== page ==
La Casa Rosada
Spanish for the ‘Pink House’, La Casa Rosada sits on the eastern side of the Plaza de Mayo. Completed in 1885, the palace is officially the seat of government, although the President lives in a more secure compound in the northern Olivos. Built on the foundations of a post office, a customs house and a fortress, La Casa Rosada overlooks the Plaza de Mayo, which is named after the month in 1810 when the First Council of Buenos Aires was sworn in (25 May).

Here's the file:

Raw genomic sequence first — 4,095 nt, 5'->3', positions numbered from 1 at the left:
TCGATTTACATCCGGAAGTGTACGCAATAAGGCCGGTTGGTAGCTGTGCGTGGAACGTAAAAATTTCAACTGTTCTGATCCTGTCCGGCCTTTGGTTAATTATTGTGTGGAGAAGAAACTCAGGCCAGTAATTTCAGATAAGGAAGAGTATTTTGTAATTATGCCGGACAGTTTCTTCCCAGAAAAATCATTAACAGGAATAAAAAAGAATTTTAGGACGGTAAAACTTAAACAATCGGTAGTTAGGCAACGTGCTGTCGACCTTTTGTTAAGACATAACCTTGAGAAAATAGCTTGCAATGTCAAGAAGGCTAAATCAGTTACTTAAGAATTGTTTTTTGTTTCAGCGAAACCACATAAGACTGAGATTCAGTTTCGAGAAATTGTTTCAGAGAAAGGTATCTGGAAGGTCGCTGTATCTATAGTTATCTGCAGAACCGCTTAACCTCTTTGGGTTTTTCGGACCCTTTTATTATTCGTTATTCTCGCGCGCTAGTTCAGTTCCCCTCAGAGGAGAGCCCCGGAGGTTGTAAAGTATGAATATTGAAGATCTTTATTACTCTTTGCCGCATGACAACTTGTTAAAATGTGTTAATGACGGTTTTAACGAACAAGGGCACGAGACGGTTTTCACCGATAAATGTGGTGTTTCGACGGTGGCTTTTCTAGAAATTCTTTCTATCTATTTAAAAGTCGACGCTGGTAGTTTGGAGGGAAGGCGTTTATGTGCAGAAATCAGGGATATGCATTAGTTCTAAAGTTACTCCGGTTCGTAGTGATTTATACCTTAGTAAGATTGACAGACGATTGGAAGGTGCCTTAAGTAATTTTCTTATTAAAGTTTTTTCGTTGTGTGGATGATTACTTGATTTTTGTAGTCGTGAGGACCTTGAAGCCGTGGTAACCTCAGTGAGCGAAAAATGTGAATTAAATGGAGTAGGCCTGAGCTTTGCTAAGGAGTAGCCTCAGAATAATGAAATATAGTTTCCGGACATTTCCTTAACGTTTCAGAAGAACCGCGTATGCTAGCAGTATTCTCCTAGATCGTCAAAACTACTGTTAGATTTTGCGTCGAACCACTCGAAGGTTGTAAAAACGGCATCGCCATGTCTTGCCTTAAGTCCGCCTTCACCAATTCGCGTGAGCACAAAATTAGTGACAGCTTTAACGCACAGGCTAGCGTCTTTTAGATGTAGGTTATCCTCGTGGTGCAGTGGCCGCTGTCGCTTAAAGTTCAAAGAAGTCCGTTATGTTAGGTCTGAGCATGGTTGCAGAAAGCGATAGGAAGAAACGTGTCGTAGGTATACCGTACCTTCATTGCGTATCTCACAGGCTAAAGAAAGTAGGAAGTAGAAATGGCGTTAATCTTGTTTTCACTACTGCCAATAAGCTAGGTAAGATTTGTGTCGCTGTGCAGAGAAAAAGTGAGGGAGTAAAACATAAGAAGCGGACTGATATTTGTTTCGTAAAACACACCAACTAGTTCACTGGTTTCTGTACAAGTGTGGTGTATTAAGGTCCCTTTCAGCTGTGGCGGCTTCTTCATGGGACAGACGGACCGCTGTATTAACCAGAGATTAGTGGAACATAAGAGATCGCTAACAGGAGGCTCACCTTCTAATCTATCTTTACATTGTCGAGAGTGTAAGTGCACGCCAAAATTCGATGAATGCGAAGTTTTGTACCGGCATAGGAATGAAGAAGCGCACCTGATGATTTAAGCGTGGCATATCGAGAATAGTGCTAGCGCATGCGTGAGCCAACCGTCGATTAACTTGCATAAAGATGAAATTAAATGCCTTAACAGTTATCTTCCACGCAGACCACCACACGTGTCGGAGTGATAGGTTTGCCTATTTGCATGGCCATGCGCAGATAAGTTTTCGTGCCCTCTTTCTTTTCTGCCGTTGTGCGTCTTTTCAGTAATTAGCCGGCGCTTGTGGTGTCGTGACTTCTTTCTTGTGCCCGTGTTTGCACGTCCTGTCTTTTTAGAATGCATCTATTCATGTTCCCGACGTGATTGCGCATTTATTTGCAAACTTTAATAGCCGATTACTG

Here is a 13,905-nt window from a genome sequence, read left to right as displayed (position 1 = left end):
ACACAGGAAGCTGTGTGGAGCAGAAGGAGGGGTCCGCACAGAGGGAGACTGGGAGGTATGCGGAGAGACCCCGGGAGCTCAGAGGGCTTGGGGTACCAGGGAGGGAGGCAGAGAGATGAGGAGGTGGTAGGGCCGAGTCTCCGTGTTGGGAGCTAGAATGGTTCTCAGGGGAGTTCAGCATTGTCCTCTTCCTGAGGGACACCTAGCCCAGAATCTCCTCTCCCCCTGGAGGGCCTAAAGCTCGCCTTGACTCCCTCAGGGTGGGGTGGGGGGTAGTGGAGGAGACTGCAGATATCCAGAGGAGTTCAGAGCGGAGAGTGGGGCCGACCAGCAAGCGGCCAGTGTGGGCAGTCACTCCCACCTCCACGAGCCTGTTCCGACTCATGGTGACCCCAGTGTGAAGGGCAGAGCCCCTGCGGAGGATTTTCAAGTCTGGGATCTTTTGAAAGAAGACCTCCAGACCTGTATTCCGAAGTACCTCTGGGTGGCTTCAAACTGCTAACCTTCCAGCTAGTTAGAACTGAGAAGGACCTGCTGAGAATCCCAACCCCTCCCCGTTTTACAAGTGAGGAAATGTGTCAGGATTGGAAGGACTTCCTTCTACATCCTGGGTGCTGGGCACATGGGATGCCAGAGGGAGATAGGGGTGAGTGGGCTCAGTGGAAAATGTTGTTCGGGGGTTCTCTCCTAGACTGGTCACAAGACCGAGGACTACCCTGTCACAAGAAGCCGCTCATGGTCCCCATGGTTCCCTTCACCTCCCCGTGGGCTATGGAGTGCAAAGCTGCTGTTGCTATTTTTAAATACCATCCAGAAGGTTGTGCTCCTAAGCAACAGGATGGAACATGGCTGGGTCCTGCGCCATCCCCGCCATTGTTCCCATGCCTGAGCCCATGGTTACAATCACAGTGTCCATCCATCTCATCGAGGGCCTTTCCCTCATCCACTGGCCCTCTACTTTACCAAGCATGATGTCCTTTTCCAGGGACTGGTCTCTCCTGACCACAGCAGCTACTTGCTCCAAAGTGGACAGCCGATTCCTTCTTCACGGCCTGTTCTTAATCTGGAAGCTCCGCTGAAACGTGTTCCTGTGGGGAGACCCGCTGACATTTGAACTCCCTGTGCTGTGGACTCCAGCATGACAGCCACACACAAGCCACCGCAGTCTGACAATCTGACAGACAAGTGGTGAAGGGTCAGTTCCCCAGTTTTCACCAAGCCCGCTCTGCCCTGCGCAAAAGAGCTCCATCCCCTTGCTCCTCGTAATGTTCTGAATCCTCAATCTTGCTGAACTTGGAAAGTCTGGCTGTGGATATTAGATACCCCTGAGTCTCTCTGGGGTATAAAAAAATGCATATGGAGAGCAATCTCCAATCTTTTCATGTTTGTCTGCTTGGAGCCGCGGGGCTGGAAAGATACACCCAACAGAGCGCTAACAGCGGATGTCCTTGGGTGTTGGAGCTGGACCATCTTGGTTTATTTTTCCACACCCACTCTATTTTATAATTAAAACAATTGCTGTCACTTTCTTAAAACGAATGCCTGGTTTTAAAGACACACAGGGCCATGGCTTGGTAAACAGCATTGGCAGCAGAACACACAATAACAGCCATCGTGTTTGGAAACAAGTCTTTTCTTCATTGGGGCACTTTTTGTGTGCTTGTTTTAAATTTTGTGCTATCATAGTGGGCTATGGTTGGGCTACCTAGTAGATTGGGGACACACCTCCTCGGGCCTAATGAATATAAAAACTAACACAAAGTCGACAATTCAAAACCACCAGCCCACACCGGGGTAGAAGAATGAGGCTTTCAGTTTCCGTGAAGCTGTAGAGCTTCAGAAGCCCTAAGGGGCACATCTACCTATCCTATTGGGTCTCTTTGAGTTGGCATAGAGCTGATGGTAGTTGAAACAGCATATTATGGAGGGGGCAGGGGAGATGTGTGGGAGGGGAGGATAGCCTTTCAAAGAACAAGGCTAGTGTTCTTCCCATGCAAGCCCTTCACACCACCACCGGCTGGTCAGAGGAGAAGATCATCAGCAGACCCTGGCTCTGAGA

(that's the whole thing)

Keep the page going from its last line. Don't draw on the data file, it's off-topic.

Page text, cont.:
While the Cabildo is arguably the most important building in the square – this was the political nerve-centre from 1580 to 1821 – the Casa Rosada is the most famous. It has played host to the most joyful as well as the most distressing scenes in Argentina’s history: from the crowds of adoring Eva Peron supporters, or Diego Maradona showing off the Jules Rimet trophy after Argentina’s 1986 World Cup victory, to President Fernando de La Rua’s escape by helicopter from the palace’s roof as the 2001/2 economic crash climaxed, provoking thousands of hungry Argentines to march onto the streets banging on saucepans, a scene which turned into a riot. A look at the Museo de la Casa Rosada (Hipolito Yrigoyen 21, 4344 3802, www.museo.gov.ar) will fill you in.